Complying with government
policy relating to Clear Air
Zones meant developing a
long-term sustainability plan
for Nottingham City Transport
With environmental concerns riding higher
on the public agenda than ever before, the
UK is one of 17 European nations currently
taking action to improve air quality in order
to reduce pollution and health impacts.
The government body charged with
overseeing that programme is the
Department for the Environment, Food and
Rural Affairs (DEFRA).
Following a 40-day consultation, and
further informed by a series of roundtable
discussions with relevant industries and
interest groups, DEFRA identified five
UK city centres – Birmingham, Derby, Leeds,
Nottingham and Southampton – where
older and more polluting vehicles would
be discouraged from entering by 2020.
Alleviating the problem
With a population of 300,000, which
increases to in excess of 1.5m in the wider
metropolitan area, the city of Nottingham
relies on its local authority-owned bus
company, Nottingham City Transport (NCT),
to do all that it can to help alleviate the
Led by Managing Director Mark Fowles,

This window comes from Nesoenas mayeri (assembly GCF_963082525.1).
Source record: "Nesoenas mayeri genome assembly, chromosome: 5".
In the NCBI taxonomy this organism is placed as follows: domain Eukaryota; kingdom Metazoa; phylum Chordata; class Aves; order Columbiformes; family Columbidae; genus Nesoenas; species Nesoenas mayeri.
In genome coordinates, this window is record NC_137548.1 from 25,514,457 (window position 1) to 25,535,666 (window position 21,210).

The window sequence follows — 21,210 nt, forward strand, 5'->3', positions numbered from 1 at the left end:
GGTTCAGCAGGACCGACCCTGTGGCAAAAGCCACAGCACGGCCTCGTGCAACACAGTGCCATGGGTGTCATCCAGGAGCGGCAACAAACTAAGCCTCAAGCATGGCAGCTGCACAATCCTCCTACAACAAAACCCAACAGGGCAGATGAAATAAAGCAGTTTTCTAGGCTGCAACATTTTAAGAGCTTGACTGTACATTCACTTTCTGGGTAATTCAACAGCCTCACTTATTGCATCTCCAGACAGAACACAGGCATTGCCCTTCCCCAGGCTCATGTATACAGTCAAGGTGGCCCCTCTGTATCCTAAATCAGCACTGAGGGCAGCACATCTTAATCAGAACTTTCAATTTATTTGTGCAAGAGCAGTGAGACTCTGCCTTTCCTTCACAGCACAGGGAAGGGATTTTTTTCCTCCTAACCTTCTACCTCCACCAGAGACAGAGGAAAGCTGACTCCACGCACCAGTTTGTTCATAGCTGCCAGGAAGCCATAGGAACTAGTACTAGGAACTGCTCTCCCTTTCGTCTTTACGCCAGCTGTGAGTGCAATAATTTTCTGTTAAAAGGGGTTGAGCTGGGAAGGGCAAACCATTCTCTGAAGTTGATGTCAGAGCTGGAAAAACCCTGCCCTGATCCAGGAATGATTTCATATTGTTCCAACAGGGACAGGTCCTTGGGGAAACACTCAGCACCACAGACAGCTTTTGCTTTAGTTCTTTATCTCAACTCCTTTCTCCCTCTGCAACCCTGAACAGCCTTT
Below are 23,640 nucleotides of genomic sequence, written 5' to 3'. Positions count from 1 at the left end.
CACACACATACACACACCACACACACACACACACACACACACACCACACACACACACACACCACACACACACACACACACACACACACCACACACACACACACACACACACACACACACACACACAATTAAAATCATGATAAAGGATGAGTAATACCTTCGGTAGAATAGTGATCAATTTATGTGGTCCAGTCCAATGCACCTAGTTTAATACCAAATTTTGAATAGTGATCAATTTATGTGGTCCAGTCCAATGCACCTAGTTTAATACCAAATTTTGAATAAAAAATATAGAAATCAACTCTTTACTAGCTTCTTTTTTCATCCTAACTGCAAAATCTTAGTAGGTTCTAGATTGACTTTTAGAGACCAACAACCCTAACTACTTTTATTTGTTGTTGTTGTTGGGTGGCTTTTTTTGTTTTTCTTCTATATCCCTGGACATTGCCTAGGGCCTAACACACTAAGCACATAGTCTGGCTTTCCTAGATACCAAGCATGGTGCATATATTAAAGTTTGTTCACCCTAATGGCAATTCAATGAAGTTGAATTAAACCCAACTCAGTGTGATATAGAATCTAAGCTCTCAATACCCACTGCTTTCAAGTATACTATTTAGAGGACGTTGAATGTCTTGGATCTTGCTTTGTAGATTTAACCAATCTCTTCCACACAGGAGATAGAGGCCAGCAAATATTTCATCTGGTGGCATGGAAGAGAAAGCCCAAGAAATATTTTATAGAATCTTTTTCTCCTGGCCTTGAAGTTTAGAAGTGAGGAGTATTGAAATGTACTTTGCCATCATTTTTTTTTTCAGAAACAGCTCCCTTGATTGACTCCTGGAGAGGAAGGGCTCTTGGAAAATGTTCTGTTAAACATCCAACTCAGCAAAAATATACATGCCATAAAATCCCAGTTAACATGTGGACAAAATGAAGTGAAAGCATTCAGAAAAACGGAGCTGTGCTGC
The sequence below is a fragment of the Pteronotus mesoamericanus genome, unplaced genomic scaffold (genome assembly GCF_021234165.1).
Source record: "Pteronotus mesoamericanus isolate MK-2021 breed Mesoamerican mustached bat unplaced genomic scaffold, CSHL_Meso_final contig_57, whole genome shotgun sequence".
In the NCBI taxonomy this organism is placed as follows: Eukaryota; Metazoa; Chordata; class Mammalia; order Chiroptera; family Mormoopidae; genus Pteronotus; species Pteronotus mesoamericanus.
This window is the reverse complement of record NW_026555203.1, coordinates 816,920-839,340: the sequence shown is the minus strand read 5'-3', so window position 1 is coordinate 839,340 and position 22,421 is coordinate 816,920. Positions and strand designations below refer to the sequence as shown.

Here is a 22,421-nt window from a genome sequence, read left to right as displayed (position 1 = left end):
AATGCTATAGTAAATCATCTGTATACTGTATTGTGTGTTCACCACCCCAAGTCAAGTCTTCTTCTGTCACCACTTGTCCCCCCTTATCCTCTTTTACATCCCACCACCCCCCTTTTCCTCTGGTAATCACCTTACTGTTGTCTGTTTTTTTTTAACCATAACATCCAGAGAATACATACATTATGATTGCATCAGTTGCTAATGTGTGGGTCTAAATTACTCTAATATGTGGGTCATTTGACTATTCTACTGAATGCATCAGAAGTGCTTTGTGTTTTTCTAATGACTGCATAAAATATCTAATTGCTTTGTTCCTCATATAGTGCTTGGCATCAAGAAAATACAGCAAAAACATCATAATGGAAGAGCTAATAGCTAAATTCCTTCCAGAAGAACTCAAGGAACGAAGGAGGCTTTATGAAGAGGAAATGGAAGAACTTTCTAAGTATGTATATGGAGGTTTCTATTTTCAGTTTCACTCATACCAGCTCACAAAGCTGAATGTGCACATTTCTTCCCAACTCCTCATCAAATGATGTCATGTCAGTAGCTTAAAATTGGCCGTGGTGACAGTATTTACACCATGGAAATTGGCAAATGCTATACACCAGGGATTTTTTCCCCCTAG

the company has long had a reputation for
innovation, including pioneering the use
of alternative fuels in urban bus operations.
The latest incarnation of that is dedicated
Representing an investment of £17m,
including a £4.4m Low Emission Vehicle
grant from the government-funded Office
for Low Emission Vehicles (OLEV), a total
of 53 Scania/Alexander Dennis (ADL)
dedicated gas-fuelled double-decker buses
will have been introduced into service
by the end of 2018.
£2m of the headline figure has been
invested into an on-site gas fuelling station
at NCT’s Lower Parliament Street garage.
The facility is available not only to refuel
NCT’s buses, but is also open to third
parties that run vehicles powered by gas.
“By investing in this fleet of gasfuelled
double-deckers, we are acquiring
a sustainable solution that will deliver
substantial environmental benefits over the
coming years,” says Mark.
30 / ROUTE-ONE.NET 3 OCTOBER 2018